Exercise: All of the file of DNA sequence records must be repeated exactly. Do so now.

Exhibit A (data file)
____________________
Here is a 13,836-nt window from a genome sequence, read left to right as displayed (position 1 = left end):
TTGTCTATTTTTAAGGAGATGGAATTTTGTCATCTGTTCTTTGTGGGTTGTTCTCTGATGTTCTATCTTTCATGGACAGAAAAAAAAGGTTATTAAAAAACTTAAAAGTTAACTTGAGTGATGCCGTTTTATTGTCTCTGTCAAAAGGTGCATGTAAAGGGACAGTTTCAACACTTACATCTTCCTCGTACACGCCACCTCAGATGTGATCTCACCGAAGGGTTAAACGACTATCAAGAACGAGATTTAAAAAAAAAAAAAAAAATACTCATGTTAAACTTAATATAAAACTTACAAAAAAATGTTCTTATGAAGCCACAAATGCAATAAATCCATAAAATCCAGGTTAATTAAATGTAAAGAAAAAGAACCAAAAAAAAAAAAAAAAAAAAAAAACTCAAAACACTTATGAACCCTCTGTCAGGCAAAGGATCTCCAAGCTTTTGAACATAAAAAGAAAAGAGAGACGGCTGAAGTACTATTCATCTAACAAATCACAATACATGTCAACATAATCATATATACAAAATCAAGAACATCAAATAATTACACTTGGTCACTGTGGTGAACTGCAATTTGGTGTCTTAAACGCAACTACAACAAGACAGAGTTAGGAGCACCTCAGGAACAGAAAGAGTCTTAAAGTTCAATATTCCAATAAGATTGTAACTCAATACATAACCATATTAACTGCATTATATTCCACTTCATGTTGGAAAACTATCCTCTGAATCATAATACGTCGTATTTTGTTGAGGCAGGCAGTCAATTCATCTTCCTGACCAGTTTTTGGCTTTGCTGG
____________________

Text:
Here is a 13,836-nt window from a genome sequence, read left to right as displayed (position 1 = left end):
TTGTCTATTTTTAAGGAGATGGAATTTTGTCATCTGTTCTTTGTGGGTTGTTCTCTGATGTTCTATCTTTCATGGACAGAAAAAAAAGGTTATTAAAAAACTTAAAAGTTAACTTGAGTGATGCCGTTTTATTGTCTCTGTCAAAAGGTGCATGTAAAGGGACAGTTTCAACACTTACATCTTCCTCGTACACGCCACCTCAGATGTGATCTCACCGAAGGGTTAAACGACTATCAAGAACGAGATTTAAAAAAAAAAAAAAAAATACTCATGTTAAACTTAATATAAAACTTACAAAAAAATGTTCTTATGAAGCCACAAATGCAATAAATCCATAAAATCCAGGTTAATTAAATGTAAAGAAAAAGAACCAAAAAAAAAAAAAAAAAAAAAAAACTCAAAACACTTATGAACCCTCTGTCAGGCAAAGGATCTCCAAGCTTTTGAACATAAAAAGAAAAGAGAGACGGCTGAAGTACTATTCATCTAACAAATCACAATACATGTCAACATAATCATATATACAAAATCAAGAACATCAAATAATTACACTTGGTCACTGTGGTGAACTGCAATTTGGTGTCTTAAACGCAACTACAACAAGACAGAGTTAGGAGCACCTCAGGAACAGAAAGAGTCTTAAAGTTCAATATTCCAATAAGATTGTAACTCAATACATAACCATATTAACTGCATTATATTCCACTTCATGTTGGAAAACTATCCTCTGAATCATAATACGTCGTATTTTGTTGAGGCAGGCAGTCAATTCATCTTCCTGACCAGTTTTTGGCTTTGCTGG